S.1689/H.1685 merely allows the state to choose business partners who are in line with its own values. While opponents of the bill are entitled to their own views and are free to engage in boycotts based on national origin, race, or sexual orientation, the state, when acting as a market participant, does not have to subsidize those views. The Commonwealth is free to use its economic influence to send a message of its own disagreement. The so-called Boycott Divestment Sanctions (BDS) campaign, when applied to Israeli nationals based solely on their national origin, is illustrative of the danger that groups can cloak themselves in the guise of a political boycott to unfairly target others simply based on who they are.
We take note that only days ago New York Governor Cuomo announced an executive order, largely paralleling the language of the Massachusetts bill, to prevent New York state from doing business with companies that promote or tolerate discrimination based on immutable characteristics. That order was embraced by many of the same actors who have opposed the Massachusetts bill. It does not escape our attention that some of the same people who vigorously urge government action to protect individuals based on immutable characteristics when those individuals are transgender (a view that we affirmatively support) are so vigorously opposed to the same action when some of those - such as us - promoting it are expressly concerned about discrimination against Israeli-Americans. We are left, once again, to wonder why an incremental step to fight discrimination in all its forms should draw such vociferous opposition by some on the radical fringe here in our Commonwealth.
Over the past two years, legislatures around the country and the world have taken up a range of approaches for rejecting BDS and those who wish to engage in discriminatory economic warfare against Israelis and Israeli-Americans. JCRC again applauds the Massachusetts legislature for their unanimous expression, in October 2016, for the U.S.-Israel relationship and also for their rejection at that time of this campaign of delegitimization. That action, along with numerous others over the past several years, convey a clear message of support from our legislative leadership and reflects a deep bipartisan coalition in both houses. Our legislators have stated with one voice that effective engagement is the key to positive outcomes in the region.
At this time we want to particularly thank Senator Cynthia Creem and Representatives Paul McMurtry and Steven Howitt for their leadership in sponsoring S.1689/H.1685, as well as Senate Committee Chairman Walter Timilty, the many co-sponsors including nearly one-third of the legislature, and the members of the coalition in support of this bill. Despite the noise and the mischaracterizations, these individuals stood steadfast in support of the notion that the Commonwealth should reject discriminatory conduct in all its forms. To them, we are grateful.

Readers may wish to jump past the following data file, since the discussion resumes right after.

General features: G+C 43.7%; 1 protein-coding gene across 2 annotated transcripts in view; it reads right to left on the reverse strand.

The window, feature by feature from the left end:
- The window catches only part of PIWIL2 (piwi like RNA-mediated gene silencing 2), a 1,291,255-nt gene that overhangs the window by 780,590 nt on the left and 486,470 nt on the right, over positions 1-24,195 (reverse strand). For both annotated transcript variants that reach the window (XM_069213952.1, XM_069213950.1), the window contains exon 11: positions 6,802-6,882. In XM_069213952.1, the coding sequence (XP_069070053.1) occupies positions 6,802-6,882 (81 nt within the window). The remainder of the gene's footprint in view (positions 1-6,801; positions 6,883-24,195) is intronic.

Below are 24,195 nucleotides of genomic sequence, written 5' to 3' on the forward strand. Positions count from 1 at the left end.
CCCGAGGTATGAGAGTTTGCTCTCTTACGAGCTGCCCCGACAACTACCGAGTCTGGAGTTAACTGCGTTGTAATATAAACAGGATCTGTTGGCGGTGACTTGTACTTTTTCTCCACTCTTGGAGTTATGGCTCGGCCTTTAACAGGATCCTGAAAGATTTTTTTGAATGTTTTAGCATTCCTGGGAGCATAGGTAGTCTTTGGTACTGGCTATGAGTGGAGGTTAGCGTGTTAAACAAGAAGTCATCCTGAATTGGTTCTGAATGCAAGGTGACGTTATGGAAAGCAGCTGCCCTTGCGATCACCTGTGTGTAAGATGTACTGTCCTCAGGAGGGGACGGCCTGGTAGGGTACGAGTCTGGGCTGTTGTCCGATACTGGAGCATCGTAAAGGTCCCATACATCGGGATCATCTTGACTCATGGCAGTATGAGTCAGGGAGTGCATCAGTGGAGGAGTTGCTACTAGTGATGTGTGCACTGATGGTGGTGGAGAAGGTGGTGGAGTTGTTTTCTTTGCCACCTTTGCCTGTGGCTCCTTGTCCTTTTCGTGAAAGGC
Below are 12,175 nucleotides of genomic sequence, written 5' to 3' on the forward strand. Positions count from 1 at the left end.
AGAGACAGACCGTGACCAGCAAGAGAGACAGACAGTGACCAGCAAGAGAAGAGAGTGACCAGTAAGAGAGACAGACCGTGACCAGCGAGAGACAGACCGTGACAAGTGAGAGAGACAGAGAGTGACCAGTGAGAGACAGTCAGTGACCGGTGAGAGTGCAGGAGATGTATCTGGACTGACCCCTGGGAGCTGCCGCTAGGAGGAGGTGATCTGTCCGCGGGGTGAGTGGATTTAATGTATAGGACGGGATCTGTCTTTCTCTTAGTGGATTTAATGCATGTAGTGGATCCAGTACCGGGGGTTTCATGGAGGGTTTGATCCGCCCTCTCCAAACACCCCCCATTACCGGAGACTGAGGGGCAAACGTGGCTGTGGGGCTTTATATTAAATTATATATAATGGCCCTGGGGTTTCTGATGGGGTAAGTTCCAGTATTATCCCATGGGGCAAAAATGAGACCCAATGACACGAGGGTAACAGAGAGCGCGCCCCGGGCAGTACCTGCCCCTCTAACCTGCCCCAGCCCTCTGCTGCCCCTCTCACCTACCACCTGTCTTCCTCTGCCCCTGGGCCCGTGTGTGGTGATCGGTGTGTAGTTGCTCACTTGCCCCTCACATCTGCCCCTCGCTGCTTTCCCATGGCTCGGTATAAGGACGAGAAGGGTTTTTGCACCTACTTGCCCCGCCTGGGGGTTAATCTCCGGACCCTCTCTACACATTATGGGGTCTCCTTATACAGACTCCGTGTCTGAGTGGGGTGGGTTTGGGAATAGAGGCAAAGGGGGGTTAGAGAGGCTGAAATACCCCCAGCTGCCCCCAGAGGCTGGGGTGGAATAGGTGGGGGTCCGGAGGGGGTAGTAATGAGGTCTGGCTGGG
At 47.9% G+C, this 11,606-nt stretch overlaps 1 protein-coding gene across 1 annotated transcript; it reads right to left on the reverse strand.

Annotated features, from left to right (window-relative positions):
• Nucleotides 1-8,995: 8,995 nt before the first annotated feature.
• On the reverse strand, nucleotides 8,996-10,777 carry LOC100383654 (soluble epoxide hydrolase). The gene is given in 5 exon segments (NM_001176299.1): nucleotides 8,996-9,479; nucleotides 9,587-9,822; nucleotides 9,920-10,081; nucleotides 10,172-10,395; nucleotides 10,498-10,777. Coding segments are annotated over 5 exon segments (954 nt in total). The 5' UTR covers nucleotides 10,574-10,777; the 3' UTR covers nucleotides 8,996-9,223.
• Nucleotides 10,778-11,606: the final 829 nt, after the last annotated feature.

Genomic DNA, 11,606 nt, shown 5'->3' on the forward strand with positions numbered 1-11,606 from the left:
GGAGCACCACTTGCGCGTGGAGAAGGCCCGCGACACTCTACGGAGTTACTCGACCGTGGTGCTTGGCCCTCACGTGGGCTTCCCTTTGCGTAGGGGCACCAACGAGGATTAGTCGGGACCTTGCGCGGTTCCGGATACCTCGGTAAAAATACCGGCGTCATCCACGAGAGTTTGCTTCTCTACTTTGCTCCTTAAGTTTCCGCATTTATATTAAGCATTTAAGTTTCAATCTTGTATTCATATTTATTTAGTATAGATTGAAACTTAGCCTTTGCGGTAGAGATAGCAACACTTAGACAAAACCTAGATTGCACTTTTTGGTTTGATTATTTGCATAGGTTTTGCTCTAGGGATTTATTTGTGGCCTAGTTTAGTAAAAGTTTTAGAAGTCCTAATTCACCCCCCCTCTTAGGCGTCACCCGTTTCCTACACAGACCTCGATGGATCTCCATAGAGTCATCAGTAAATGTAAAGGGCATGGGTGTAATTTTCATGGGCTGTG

When JCRC was founded in 1944, the overwhelming majority of American Jews affiliated with the major Jewish institutions who created us to represent their interests in the broader civil society. Today, according to the 2015 Greater Boston Jewish Community Study, the numbers who affiliate with our “legacy” organizations is below 40%. For JCRC, this shift in affiliation toward other kinds of Jewish communities raises important questions about our work as an organization and as a community. If our legitimacy and authority as JCRC to speak on behalf of the organized Jewish community in the public square derives from our member organizations; how do we earn the authority to speak for those who are not joining our institutions? If we believe that there is still value and need for Jews to come together across our diversity to speak and act as one community, how do we continue to effectively speak with one communal voice in this era of changing engagement?
These questions were at the center of a retreat we held with our Board this week. We invited a panel of leaders from diverse parts of the “millennial” community. Our panelists were all deeply engaged in vibrant Jewish communities, though none was affiliated with legacy institutions of our “organized Jewish community.” They were eager to share their insights and perspectives in service to our shared goal of building a strong and enduring Jewish community, one that reflects and animates our most cherished values.
We heard sobering feedback about how we in legacy organizations are seen by many millennials. The options we offer them are often seen as limited and conditional; our institutions can feel too big and impersonal; they don’t foster the kinds of connections that these young people crave. Though our organizations aspire to be welcoming, from their perspective, they tell us that we’re not actively inviting and reaching out to the next generation in ways that matter to them. They tell us that we’re not as fluid and flexible as the smaller self-organized groups with which they identify, that we can’t pivot easily to respond to new and emerging interests and priorities.
The good news? All of our speakers affirmed the value of being part of a broader Jewish community. They articulated an understanding of their connection with other parts of the Jewish community, with our history, structure, and resources. And they had valuable guidance to offer about how to forge those connections in ways that would benefit us all.